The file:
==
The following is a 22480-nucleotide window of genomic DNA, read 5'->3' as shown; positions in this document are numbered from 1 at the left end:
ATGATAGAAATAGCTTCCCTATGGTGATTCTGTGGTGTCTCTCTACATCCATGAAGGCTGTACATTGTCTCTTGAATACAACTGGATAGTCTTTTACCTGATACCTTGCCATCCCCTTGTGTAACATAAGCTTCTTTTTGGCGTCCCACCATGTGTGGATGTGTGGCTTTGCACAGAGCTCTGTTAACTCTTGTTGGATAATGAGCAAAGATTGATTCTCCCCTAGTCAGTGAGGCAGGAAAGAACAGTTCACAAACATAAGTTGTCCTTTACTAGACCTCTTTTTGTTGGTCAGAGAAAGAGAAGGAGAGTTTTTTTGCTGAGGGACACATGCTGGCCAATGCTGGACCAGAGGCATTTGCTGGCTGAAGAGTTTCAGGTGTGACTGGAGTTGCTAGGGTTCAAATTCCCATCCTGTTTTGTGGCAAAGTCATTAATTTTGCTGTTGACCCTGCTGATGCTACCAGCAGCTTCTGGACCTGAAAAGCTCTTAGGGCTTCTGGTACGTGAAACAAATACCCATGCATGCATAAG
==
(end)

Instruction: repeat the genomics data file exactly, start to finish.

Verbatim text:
The following is a 22480-nucleotide window of genomic DNA, read 5'->3' as shown; positions in this document are numbered from 1 at the left end:
ATGATAGAAATAGCTTCCCTATGGTGATTCTGTGGTGTCTCTCTACATCCATGAAGGCTGTACATTGTCTCTTGAATACAACTGGATAGTCTTTTACCTGATACCTTGCCATCCCCTTGTGTAACATAAGCTTCTTTTTGGCGTCCCACCATGTGTGGATGTGTGGCTTTGCACAGAGCTCTGTTAACTCTTGTTGGATAATGAGCAAAGATTGATTCTCCCCTAGTCAGTGAGGCAGGAAAGAACAGTTCACAAACATAAGTTGTCCTTTACTAGACCTCTTTTTGTTGGTCAGAGAAAGAGAAGGAGAGTTTTTTTGCTGAGGGACACATGCTGGCCAATGCTGGACCAGAGGCATTTGCTGGCTGAAGAGTTTCAGGTGTGACTGGAGTTGCTAGGGTTCAAATTCCCATCCTGTTTTGTGGCAAAGTCATTAATTTTGCTGTTGACCCTGCTGATGCTACCAGCAGCTTCTGGACCTGAAAAGCTCTTAGGGCTTCTGGTACGTGAAACAAATACCCATGCATGCATAAG